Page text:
Following a Military Court trial in Suriname, 74-year-old President Desi Bouterse was sentenced to 20 years in prison over the execution of 15 political opponents in 1982.
The President will have two weeks to appeal his conviction following his return from official business in China.
Bouterse has previously denied the allegations.
He claimed the victims, who included lawyers, union leaders, and journalists, were shot while trying to escape a colonial-era fortress in Paramaribo, the capital of the South American country.
He led Suriname during the 1980s as head of a military government and de facto leader.
He took office as president in 2010, following a democratic election and was elected for another term in 2015.
The trial has been going on for several years and in a lengthy verdict, the Court did not order his detention.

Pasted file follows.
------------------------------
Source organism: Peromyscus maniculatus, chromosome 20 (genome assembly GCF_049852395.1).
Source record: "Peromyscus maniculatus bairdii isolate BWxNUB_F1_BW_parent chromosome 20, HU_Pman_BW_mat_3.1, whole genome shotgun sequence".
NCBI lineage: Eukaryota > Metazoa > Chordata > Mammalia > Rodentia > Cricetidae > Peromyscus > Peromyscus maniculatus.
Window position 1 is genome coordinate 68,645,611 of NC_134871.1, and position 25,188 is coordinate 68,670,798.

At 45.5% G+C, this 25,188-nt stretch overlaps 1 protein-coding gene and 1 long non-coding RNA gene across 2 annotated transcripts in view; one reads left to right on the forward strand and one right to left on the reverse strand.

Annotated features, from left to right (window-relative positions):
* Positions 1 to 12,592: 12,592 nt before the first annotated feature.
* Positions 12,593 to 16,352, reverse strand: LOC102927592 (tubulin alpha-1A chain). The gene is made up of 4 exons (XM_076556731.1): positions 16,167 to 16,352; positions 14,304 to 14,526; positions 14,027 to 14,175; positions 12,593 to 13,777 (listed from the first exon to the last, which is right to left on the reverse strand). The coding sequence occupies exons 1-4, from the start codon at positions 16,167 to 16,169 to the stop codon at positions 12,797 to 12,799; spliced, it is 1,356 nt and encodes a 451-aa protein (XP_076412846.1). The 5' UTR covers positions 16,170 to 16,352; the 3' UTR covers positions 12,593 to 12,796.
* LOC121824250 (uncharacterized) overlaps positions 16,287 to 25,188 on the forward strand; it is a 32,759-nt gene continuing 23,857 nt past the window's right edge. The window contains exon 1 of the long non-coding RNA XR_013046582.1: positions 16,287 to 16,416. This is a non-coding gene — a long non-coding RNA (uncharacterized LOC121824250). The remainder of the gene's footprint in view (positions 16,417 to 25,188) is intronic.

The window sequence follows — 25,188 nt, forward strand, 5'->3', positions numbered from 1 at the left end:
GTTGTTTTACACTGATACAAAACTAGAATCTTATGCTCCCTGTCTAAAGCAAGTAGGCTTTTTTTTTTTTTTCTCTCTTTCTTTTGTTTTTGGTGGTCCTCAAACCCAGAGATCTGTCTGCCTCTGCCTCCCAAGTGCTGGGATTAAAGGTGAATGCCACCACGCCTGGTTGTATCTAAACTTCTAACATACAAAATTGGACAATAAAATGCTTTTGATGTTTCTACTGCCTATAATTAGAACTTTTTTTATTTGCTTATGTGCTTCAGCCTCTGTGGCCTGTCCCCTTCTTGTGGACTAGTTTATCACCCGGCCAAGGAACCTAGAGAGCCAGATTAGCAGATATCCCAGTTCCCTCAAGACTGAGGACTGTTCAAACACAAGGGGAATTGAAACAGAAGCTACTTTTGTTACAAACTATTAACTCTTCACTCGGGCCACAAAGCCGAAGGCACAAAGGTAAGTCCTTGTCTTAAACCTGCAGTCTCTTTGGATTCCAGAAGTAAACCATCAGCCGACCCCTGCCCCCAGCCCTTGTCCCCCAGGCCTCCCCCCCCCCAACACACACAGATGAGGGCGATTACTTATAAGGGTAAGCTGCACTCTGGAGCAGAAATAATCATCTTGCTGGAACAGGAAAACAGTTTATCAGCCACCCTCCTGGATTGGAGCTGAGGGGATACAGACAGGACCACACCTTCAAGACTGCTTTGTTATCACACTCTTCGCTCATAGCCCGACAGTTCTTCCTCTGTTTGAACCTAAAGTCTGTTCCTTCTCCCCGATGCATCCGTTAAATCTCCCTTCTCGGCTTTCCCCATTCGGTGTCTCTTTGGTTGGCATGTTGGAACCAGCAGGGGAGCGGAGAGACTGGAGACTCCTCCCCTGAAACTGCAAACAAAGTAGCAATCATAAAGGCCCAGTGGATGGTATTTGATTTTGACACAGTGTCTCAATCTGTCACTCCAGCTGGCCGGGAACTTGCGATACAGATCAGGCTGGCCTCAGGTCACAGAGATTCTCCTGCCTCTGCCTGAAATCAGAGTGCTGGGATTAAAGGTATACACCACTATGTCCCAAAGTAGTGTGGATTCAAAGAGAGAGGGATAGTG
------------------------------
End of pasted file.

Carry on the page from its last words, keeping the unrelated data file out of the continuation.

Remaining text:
In an immediate statement following the verdict, France, Germany, the Netherlands, Spain, the United Kingdom as well as the United States said they had closely monitored the progress of the trial over the years.
Last year, the lawyer for President Bouterse had asked the Military Court to acquit his client after brandishing the victims as traitors.
In 2017, Bouterse along with 23 co-defendants appeared in the Military Court after the Court of Justice earlier rejected a motion to stop the trial.
Yvad Billings, Readers Bureau, Fellow
Edited by Jesus Chan
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